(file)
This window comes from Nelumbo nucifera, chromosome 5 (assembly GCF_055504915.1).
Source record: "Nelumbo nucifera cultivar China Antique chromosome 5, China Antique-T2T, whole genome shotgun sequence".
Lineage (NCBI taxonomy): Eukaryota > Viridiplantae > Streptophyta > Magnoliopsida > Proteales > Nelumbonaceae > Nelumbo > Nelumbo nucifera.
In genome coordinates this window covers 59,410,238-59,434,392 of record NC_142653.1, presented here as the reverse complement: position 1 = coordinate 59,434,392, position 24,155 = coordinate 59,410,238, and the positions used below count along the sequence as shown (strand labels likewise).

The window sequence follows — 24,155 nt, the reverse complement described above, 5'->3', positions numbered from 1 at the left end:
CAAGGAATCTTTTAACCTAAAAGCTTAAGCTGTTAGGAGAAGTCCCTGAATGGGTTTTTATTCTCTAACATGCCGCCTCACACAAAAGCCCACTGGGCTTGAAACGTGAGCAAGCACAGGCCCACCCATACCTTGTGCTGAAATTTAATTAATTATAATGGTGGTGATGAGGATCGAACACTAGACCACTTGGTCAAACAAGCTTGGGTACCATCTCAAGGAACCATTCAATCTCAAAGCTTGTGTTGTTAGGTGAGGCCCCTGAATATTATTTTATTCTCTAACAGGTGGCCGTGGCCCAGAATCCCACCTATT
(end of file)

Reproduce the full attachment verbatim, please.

This window comes from Nelumbo nucifera, chromosome 5 (assembly GCF_055504915.1).
Source record: "Nelumbo nucifera cultivar China Antique chromosome 5, China Antique-T2T, whole genome shotgun sequence".
Lineage (NCBI taxonomy): Eukaryota > Viridiplantae > Streptophyta > Magnoliopsida > Proteales > Nelumbonaceae > Nelumbo > Nelumbo nucifera.
In genome coordinates this window covers 59,410,238-59,434,392 of record NC_142653.1, presented here as the reverse complement: position 1 = coordinate 59,434,392, position 24,155 = coordinate 59,410,238, and the positions used below count along the sequence as shown (strand labels likewise).

The window sequence follows — 24,155 nt, the reverse complement described above, 5'->3', positions numbered from 1 at the left end:
CAAGGAATCTTTTAACCTAAAAGCTTAAGCTGTTAGGAGAAGTCCCTGAATGGGTTTTTATTCTCTAACATGCCGCCTCACACAAAAGCCCACTGGGCTTGAAACGTGAGCAAGCACAGGCCCACCCATACCTTGTGCTGAAATTTAATTAATTATAATGGTGGTGATGAGGATCGAACACTAGACCACTTGGTCAAACAAGCTTGGGTACCATCTCAAGGAACCATTCAATCTCAAAGCTTGTGTTGTTAGGTGAGGCCCCTGAATATTATTTTATTCTCTAACAGGTGGCCGTGGCCCAGAATCCCACCTATT